October 22, 2014 by Jean
Recently, I was asked how I’m feeling about being retired. It turns out to be a surprisingly difficult question to answer. I’m not feeling the euphoria I expected, but I’m also not feeling the negative feelings (disillusionment, loss of identity) that some have described.
The best description of my emotional responses is that they are muted. I think this is mostly a reaction to the on-going construction project at my house. Living on a construction site can be unpleasant. I am living in limited space; it is difficult to keep things in order; the noise can be headache-inducing (especially for a lover of quiet like me); and I have not been able to invite friends over for months. You can add to these various temporary irritations the frustration at how slowly the construction has been proceeding; we are now in the fifth month of what was supposed to be a three-month project. I think muting my emotions has been a way to protect myself against the temptation to despair about the construction ever being done or the temptation to lose my temper with my contractor (which would not be helpful). But the downside of these muted emotions is that I don’t feel fully alive.
One way to get in touch with my submerged emotions is to consider the four aspects of life that I have long considered the pillars of happiness for me – meaningful work, connection with others, connection with nature, and connection with self.
- Meaningful work: I expected this to be the most problematic aspect of building a happy retirement, but it has not been a problem in these early days. I have luxuriated in time for intellectually stimulating reading, allowing my developing interests to lead me as I follow the links from one book to the next. I am pleased with my decision to invest in a $20 annual membership at the Portland, Maine public library, which provides excellent access to books and other resources. I have also taken the first steps toward finding the right volunteer activity for me (more about this in another post). I did not feel even a slight twinge of regret or anxiety as school began in the fall.
- Connection with others: This was problematic when I was working 80-hour weeks, and I expected retirement to provide me with the time to nurture old relationships and establish new ones. But while I’ve had time this summer and fall, living on a construction site means that I haven’t had a home I could invite people to. Not being able to invite friends over for lunch or dinner has definitely cramped my social life; and the stresses and uncertainties of the construction process have left me with less energy to initiate outings. I am not feeling happy about my connection with others at this point, but I am hoping to make progress on this front when the construction is finally done.
- Connection with nature: I always feel more connected to the natural world when I’m in Maine than I did in Pennsylvania. (Indeed, this was a primary motivation for coming back to live full-time in Maine.) My construction project has had both positive and negative effects on that sense of connection. On the positive side, the construction noise during the summer and early fall motivated me to spend as much time as possible out on the deck and in the back garden. The weather and long hours of daylight in summer were also conducive to getting out for an hour-long walk several mornings each week, and those walks are always a time for me to drink in the sounds, sights and scents of my rural neighborhood. At the same time, I am aware that I’ve had relatively little interest in gardening this summer and that I have taken relatively few photos of the garden, signs that I have not been feeling the connection to nature as keenly as I normally do. Moreover, as summer has turned to fall and the weather has turned cool and rainy, I can no longer spend time out on the deck and I am aware of how the construction on the front of my house has cut me off from the southwest-facing windows that bring in light (and, on sunny days, warmth) at this time of year. I also miss the way that the southwest window in my bedroom allowed me to observe the night sky, connecting me to the phases of the moon and the changes in constellations as the seasons turn. Happily, when I am finally able to move into my new bedroom, I will have a huge southwest window wall to reconnect me to the night sky (an especially important link to nature during our long winter nights).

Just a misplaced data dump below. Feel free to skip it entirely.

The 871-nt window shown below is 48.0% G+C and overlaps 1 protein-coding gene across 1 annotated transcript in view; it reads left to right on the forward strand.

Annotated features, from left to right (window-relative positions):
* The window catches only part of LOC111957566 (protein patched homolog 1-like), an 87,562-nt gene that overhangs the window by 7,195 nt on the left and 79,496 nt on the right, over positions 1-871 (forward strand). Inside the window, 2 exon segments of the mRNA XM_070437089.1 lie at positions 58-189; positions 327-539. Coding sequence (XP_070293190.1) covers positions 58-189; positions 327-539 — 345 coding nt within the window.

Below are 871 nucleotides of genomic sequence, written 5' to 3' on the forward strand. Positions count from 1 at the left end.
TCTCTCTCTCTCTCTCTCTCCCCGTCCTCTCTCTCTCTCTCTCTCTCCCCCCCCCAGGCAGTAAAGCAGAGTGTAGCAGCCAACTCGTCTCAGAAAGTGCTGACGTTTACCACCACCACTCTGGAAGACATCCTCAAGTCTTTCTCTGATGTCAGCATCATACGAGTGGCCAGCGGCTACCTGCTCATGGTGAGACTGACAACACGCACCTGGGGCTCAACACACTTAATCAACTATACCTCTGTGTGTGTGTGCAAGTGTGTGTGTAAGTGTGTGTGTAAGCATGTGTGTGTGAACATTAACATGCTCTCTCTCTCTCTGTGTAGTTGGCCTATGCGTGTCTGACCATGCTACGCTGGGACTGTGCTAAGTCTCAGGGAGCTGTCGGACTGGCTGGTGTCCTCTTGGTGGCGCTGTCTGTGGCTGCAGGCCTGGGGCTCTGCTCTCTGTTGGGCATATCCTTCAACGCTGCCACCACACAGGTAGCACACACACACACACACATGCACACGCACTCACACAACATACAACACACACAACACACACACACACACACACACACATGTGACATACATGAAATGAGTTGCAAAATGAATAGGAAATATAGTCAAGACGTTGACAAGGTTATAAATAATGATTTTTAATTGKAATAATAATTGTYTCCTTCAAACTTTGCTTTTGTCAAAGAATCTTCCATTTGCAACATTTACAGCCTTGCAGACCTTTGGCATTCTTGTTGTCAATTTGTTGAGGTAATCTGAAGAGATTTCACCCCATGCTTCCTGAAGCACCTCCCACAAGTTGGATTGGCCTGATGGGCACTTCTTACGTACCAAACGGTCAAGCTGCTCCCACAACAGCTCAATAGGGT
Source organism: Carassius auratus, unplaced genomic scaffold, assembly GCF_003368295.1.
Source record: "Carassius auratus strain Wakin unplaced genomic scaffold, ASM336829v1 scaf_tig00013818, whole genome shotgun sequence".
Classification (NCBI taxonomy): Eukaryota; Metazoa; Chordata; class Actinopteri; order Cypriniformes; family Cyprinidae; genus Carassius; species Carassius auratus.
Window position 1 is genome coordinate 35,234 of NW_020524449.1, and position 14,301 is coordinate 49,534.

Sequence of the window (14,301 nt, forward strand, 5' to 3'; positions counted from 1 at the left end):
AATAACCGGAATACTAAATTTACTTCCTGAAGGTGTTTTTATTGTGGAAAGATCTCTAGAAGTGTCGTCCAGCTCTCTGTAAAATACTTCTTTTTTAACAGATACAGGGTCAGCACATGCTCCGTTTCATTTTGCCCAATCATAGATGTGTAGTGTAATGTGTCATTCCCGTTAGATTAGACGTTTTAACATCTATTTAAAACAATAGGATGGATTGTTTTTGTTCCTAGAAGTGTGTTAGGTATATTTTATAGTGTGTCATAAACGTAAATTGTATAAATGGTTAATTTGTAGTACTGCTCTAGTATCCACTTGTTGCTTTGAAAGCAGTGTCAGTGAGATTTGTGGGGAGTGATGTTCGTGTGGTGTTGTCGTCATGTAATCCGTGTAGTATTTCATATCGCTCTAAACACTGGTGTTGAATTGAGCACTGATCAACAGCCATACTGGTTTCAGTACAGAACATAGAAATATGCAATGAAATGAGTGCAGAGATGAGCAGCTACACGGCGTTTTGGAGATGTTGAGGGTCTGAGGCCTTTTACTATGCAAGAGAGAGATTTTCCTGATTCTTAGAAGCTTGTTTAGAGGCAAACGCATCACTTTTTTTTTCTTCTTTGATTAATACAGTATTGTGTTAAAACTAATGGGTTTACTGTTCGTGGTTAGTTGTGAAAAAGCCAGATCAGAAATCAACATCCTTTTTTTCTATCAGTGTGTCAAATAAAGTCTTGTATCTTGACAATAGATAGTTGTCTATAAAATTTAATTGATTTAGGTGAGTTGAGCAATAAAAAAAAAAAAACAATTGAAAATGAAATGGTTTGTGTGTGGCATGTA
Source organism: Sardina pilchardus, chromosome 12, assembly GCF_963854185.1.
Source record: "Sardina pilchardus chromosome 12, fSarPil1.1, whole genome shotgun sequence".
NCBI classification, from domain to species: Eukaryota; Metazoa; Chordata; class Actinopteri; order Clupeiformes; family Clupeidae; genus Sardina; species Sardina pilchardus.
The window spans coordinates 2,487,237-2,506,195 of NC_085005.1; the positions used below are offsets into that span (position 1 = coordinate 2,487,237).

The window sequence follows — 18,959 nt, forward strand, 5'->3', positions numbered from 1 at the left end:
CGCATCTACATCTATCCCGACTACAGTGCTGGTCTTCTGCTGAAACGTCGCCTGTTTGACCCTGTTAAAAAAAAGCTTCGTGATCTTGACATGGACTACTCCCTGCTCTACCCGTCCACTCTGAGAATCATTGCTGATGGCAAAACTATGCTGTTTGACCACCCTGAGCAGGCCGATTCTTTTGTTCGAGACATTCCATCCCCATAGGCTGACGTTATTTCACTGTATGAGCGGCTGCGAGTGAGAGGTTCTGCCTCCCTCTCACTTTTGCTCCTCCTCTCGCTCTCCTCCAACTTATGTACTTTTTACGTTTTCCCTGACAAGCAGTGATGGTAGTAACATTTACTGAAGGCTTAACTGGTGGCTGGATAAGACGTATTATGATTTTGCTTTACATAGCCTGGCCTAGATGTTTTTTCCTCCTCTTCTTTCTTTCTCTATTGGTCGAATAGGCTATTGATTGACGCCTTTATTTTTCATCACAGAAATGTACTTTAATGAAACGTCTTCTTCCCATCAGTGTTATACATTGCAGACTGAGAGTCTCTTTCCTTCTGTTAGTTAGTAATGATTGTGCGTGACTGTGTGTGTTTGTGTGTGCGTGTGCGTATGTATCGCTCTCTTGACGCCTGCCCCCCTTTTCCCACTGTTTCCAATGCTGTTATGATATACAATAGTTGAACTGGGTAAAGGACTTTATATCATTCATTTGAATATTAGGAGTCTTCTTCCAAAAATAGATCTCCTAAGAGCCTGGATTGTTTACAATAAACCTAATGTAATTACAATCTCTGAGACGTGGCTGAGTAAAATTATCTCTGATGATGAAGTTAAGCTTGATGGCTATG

- Connection with self: This is another area that I expected to improve with retirement. I was looking forward to having time for reflection, and I expected thoughts about my retirement experience to flow out of my fingertips and into this blog. That has not happened, and I am disappointed. Again, this may be primarily a result of the construction chaos, which is not conducive to quiet reflection, and the muting of my emotions, which cuts me off from connection with self.
So how am I feeling five months into my retirement? Neither happy nor miserable, but disappointingly flat. I suspect that this flat feeling is not a response to retirement, but to the chaos of construction. In many ways, I feel as though I am waiting for my retirement begin. In a few weeks, when the construction is done, and I have finally unpacked and moved into my new space, I am hoping that I will begin to experience the happiness of improved connection to self, connection to nature, and connection to others.